Scotland recovering after day of flooding chaos during Storm Frank
People were left without homes and power overnight in the aftermath of Storm Frank.
Scotland is recovering after hundreds of homes were evacuated and thousands of residents left without power during Storm Frank.
More than 6000 homes were left without power and hundreds were affected by flooding after the Met Office put a "be prepared" warning in place covering all mainland regions, with the exception of the Highlands, as Storm Frank swept in on Tuesday night into Wednesday morning.
Two severe flood warnings, 64 flood warnings and 12 flood alerts from the Scottish Environment Protection Agency (Sepa) remained in place on Thursday with Scots across the country badly affected by the weather.
The "severe flooding - danger to life" warning for Whitesands in Dumfries and Galloway and for the River Tweed in Peebles in the Borders remain in place.
Nicola Sturgeon visited shops and businesses devastated by the floods in Newton Stewart, Dumfries and Galloway.
Ms Sturgeon said: "The impact is devastating for people, it's absolutely heart-breaking.
"This is probably the worst flooding episode that Newton Stewart and much of this region has experienced, for some people, in living memory.
"On the other side of that, the response has been heroic. Emergency services, volunteers, members of the public, the council, working together. There's a sense here of real community spirit."
Passengers were stranded inside a bus which was swept into a flooded river in South Ayrshire.
A Stagecoach bus became trapped in flood waters in Dailly. Police Scotland said ten adults and two children aged seven and five, were rescued.
Emergency services also attended the scene after a kayaker got into difficulty in the River Findhorn. A call for assistance was made at around 12.30pm after the man began to struggle in the water. Aviemore Caravan Park was evacuated as rising water levels became unmanageable.
The rain and gales also left thousands of homes in the north without power, with faults caused by wind damage and trees or other debris on the lines. SSE said around 200 homes in the Ballater area of Aberdeenshire would be without power overnight due to severe flooding.
Over 100 people in Anderson Road, Deebank Road and Albert Road in Ballater were evacuated and a rest centre was set up at the Victoria Barracks and nearby Aboyne Academy. They stayed there on Wednesday night into Thursday morning.
A spokesman for Aberdeenshire Council said: "There are currently over 100 people spending the night there, including residents from sheltered housing who spent much of the day at the local manse.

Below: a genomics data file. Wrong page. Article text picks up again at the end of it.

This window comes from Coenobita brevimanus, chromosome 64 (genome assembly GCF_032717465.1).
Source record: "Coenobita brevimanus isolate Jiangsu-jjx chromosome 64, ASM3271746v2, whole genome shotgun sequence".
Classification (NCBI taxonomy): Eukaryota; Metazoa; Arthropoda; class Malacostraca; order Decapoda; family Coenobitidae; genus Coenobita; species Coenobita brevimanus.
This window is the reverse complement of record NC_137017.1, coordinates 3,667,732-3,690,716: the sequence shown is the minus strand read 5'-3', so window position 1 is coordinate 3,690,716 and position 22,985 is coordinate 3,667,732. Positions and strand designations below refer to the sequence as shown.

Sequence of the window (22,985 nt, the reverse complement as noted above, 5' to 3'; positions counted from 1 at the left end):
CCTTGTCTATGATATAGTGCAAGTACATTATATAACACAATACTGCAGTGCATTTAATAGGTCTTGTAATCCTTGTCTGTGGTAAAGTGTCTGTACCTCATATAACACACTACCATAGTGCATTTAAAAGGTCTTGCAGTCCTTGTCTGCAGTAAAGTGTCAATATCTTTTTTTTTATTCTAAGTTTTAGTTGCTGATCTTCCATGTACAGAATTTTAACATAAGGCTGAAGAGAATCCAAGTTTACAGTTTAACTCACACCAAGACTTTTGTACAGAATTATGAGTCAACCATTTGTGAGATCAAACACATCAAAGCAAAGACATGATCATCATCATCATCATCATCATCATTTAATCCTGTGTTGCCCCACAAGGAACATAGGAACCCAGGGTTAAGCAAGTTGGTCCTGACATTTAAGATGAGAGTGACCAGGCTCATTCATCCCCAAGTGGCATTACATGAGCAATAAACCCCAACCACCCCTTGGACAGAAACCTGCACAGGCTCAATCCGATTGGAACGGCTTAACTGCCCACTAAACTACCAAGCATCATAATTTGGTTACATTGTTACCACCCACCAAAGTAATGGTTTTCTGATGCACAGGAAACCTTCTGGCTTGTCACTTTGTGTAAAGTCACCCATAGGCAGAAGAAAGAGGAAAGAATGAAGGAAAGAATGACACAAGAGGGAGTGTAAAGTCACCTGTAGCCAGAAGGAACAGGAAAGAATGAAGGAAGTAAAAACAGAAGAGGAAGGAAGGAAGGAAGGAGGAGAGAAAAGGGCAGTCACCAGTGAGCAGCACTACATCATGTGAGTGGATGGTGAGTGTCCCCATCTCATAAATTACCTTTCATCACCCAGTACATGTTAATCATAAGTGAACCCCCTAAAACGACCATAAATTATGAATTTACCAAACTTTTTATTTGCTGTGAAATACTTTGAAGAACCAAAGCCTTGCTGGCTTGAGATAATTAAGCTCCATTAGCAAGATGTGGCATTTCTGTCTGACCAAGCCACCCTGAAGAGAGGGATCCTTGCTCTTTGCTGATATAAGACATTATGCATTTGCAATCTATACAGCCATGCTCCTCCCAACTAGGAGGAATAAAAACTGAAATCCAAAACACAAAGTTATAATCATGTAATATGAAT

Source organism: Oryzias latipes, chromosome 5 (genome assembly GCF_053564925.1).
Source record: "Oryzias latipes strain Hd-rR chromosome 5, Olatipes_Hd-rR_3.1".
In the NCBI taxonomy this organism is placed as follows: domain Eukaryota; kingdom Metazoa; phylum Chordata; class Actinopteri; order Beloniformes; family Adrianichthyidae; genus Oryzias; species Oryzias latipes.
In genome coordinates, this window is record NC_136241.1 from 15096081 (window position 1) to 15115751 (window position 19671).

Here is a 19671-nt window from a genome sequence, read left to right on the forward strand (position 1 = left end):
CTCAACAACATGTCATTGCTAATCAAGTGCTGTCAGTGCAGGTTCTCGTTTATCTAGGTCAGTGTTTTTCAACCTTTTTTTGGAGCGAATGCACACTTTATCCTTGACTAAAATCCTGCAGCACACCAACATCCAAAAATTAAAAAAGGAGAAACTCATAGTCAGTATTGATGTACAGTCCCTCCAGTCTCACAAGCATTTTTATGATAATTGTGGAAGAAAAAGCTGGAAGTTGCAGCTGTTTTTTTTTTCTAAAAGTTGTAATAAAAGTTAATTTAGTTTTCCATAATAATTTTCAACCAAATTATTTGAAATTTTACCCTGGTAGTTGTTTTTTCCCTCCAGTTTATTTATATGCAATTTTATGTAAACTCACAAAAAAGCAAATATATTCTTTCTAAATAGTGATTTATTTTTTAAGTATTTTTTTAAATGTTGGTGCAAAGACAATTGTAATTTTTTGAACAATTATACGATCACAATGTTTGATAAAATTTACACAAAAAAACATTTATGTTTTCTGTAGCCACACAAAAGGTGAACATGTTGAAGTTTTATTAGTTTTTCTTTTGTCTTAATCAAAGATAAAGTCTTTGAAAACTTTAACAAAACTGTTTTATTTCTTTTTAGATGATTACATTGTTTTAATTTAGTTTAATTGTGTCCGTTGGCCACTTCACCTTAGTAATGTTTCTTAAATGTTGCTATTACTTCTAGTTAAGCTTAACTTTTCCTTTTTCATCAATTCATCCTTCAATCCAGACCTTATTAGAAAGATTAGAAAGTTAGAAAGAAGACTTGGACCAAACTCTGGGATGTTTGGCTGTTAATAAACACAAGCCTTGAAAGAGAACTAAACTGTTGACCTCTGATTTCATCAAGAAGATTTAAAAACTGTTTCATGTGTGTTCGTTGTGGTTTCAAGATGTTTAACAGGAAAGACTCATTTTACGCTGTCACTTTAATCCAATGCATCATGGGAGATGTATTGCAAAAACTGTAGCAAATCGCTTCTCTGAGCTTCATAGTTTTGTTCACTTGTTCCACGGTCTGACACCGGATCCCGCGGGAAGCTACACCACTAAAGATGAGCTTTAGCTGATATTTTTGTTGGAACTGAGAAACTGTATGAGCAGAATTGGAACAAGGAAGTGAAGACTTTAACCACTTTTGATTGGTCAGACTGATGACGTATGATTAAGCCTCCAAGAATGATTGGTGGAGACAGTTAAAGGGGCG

"There has been a plentiful supply of hot food and drinks thanks to the generosity of local people, businesses and hotels. SSE has now set up a mobile catering facility to ensure that everybody is fed and that breakfast is provided."
The Duke and Duchess of Rothesay visited the flood-ravaged area on Thursday, during their stay in Scotland.
Travel on motorways and rural routes alike was also severely disrupted by surface water, and the A83 at the Rest And Be Thankful was closed after a landslip.
Police, coastguard and ambulance crews were, meanwhile, responding to reports of a missing kayaker on the River Findhorn in Moray yesterday afternoon.
There was no update available on the incident. In Aberdeen, coastguard rescue teams were called to help evacuate residents from a care home which was flooded.
Residents were also evacuated from Riverside Drive in the city and moved to Norwood Hall which was opened as a rest centre.
Dumfries and Galloway Council said flood levels in Newton Stewart had exceeded those experienced by the town in November 2012.
Homes have been evacuated and a rest centre set up at Douglas Ewart High School. The local authority said Moffat had effectively been cut off by floods, with the A701 closed both north and south of the town.
The Scottish Government's resilience committee has been meeting to discuss the situation.
Environment minister Aileen McLeod said: "Local resilience teams across Scotland are working tirelessly to manage the impacts of the heavy rainfall that has resulted in significant flooding in local areas and I thank them for all their ongoing hard work and efforts.
"Of course, our thoughts and sympathies are with all those whose homes and livelihoods are being directly impacted, for example through being evacuated from their homes.
"Communities are still seeing significant impacts and, although the worst of the weather is over river levels in some areas have yet to peak and we will continue to see localised flooding.
"I encourage people in affected areas to check with Sepa and Traffic Scotland for the latest position, particularly before they attempt to travel.
"The First Minister, deputy first minister and other relevant ministers have been updated on the ongoing situation and will continue to offer their support to local resilience teams as they work to deal with the impact of the flooding."
Transport minister Derek Mackay added: "There have been challenging conditions across our transport infrastructure today and many local areas continue to feel those impacts. Our resilience teams are working closely with partners and agencies to keep our transport networks operational."